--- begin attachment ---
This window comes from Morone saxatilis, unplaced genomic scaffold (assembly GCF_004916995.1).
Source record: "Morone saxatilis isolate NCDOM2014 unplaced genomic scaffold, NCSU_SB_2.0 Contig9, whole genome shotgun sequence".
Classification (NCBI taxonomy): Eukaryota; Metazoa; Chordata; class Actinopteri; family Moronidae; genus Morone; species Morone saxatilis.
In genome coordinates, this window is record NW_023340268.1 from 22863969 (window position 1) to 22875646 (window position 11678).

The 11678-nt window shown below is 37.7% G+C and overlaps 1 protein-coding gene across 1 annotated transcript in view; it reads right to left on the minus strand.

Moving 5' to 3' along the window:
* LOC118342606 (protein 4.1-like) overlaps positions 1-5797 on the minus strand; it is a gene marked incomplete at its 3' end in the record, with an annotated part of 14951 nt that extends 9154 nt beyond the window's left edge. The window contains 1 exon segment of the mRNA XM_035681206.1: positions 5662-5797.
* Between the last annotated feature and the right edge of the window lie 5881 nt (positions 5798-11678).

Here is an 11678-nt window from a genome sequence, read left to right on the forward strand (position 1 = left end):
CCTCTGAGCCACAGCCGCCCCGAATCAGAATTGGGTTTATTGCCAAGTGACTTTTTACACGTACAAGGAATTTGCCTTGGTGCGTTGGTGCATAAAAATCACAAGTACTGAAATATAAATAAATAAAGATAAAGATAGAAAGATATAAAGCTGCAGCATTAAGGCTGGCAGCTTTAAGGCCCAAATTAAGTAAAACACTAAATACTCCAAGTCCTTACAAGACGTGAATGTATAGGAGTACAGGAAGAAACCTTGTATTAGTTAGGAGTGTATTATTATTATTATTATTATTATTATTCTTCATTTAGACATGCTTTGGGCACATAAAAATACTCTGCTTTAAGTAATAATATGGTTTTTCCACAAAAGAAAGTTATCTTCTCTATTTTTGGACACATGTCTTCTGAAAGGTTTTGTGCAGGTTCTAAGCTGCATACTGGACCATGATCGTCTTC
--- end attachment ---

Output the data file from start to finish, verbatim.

This window comes from Morone saxatilis, unplaced genomic scaffold (assembly GCF_004916995.1).
Source record: "Morone saxatilis isolate NCDOM2014 unplaced genomic scaffold, NCSU_SB_2.0 Contig9, whole genome shotgun sequence".
Classification (NCBI taxonomy): Eukaryota; Metazoa; Chordata; class Actinopteri; family Moronidae; genus Morone; species Morone saxatilis.
In genome coordinates, this window is record NW_023340268.1 from 22863969 (window position 1) to 22875646 (window position 11678).

The 11678-nt window shown below is 37.7% G+C and overlaps 1 protein-coding gene across 1 annotated transcript in view; it reads right to left on the minus strand.

Moving 5' to 3' along the window:
* LOC118342606 (protein 4.1-like) overlaps positions 1-5797 on the minus strand; it is a gene marked incomplete at its 3' end in the record, with an annotated part of 14951 nt that extends 9154 nt beyond the window's left edge. The window contains 1 exon segment of the mRNA XM_035681206.1: positions 5662-5797.
* Between the last annotated feature and the right edge of the window lie 5881 nt (positions 5798-11678).

Here is an 11678-nt window from a genome sequence, read left to right on the forward strand (position 1 = left end):
CCTCTGAGCCACAGCCGCCCCGAATCAGAATTGGGTTTATTGCCAAGTGACTTTTTACACGTACAAGGAATTTGCCTTGGTGCGTTGGTGCATAAAAATCACAAGTACTGAAATATAAATAAATAAAGATAAAGATAGAAAGATATAAAGCTGCAGCATTAAGGCTGGCAGCTTTAAGGCCCAAATTAAGTAAAACACTAAATACTCCAAGTCCTTACAAGACGTGAATGTATAGGAGTACAGGAAGAAACCTTGTATTAGTTAGGAGTGTATTATTATTATTATTATTATTATTATTCTTCATTTAGACATGCTTTGGGCACATAAAAATACTCTGCTTTAAGTAATAATATGGTTTTTCCACAAAAGAAAGTTATCTTCTCTATTTTTGGACACATGTCTTCTGAAAGGTTTTGTGCAGGTTCTAAGCTGCATACTGGACCATGATCGTCTTC